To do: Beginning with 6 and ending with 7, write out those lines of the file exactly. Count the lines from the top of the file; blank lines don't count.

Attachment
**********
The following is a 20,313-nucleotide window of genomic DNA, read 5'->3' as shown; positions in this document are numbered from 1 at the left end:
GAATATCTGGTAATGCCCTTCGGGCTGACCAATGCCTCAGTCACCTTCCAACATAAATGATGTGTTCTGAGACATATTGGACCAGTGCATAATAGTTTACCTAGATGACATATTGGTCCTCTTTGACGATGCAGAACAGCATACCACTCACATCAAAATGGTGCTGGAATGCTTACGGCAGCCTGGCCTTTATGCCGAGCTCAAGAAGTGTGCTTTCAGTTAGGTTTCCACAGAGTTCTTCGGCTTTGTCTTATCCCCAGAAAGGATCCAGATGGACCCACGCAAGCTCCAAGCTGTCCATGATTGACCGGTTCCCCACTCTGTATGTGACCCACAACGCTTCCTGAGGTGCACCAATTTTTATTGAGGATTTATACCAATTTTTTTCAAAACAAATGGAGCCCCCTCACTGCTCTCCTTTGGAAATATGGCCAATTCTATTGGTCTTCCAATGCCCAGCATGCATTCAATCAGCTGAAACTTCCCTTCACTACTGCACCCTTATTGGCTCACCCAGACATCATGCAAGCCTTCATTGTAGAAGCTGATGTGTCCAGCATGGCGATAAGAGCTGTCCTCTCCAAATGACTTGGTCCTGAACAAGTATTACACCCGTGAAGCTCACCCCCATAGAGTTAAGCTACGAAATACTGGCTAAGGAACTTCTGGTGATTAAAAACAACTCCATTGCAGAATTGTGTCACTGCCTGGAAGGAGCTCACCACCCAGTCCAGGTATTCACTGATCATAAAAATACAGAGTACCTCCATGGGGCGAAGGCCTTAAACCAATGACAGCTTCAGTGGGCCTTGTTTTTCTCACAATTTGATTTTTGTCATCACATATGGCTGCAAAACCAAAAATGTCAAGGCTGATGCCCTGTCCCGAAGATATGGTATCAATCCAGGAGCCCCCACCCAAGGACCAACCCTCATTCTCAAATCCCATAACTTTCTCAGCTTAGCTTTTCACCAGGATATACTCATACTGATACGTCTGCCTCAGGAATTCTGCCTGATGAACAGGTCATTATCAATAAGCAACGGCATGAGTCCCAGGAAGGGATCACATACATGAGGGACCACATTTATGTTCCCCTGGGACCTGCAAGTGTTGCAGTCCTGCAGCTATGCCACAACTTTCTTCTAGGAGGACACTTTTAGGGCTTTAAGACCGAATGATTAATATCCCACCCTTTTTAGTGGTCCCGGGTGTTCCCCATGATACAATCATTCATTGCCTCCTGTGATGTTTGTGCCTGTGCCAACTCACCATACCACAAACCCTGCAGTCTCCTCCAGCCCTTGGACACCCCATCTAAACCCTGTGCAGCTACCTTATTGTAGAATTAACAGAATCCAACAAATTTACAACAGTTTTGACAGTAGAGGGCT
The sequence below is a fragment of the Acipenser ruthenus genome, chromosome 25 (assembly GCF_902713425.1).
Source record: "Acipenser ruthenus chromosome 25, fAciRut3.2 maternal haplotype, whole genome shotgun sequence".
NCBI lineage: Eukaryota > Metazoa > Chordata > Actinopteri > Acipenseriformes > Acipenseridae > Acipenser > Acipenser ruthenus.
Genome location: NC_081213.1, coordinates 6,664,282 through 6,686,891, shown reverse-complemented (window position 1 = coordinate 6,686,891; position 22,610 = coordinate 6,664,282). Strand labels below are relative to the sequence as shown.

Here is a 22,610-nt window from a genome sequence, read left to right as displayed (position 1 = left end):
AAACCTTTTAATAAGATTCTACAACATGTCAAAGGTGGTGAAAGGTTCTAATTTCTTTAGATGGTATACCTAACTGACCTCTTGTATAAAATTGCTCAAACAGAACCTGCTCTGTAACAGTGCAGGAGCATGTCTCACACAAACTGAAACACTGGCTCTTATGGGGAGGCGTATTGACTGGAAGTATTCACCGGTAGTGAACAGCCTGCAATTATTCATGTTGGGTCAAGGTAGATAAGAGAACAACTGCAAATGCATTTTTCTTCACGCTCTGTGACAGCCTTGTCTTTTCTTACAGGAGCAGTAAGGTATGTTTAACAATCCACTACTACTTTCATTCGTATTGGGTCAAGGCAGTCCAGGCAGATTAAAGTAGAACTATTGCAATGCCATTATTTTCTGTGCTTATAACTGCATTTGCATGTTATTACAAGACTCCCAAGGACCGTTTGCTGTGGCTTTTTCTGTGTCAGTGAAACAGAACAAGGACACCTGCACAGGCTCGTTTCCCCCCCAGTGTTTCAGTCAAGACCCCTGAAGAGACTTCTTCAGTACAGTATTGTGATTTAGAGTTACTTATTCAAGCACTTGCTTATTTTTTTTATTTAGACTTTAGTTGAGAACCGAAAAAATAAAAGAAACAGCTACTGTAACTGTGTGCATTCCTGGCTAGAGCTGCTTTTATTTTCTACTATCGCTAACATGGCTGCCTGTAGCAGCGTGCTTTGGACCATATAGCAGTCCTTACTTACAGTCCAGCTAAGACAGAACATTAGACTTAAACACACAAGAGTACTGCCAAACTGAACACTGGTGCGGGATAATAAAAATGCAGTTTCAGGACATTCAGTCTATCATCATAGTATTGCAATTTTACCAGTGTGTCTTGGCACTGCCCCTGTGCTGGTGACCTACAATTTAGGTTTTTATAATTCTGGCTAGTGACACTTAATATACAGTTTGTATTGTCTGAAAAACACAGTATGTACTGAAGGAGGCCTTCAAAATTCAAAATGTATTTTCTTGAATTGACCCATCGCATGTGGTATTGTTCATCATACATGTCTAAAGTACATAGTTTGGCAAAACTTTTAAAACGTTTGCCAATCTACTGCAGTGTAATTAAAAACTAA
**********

Genome location: NC_081213.1, coordinates 6,664,282 through 6,686,891, shown reverse-complemented (window position 1 = coordinate 6,686,891; position 22,610 = coordinate 6,664,282). Strand labels below are relative to the sequence as shown.

Here is a 22,610-nt window from a genome sequence, read left to right as displayed (position 1 = left end):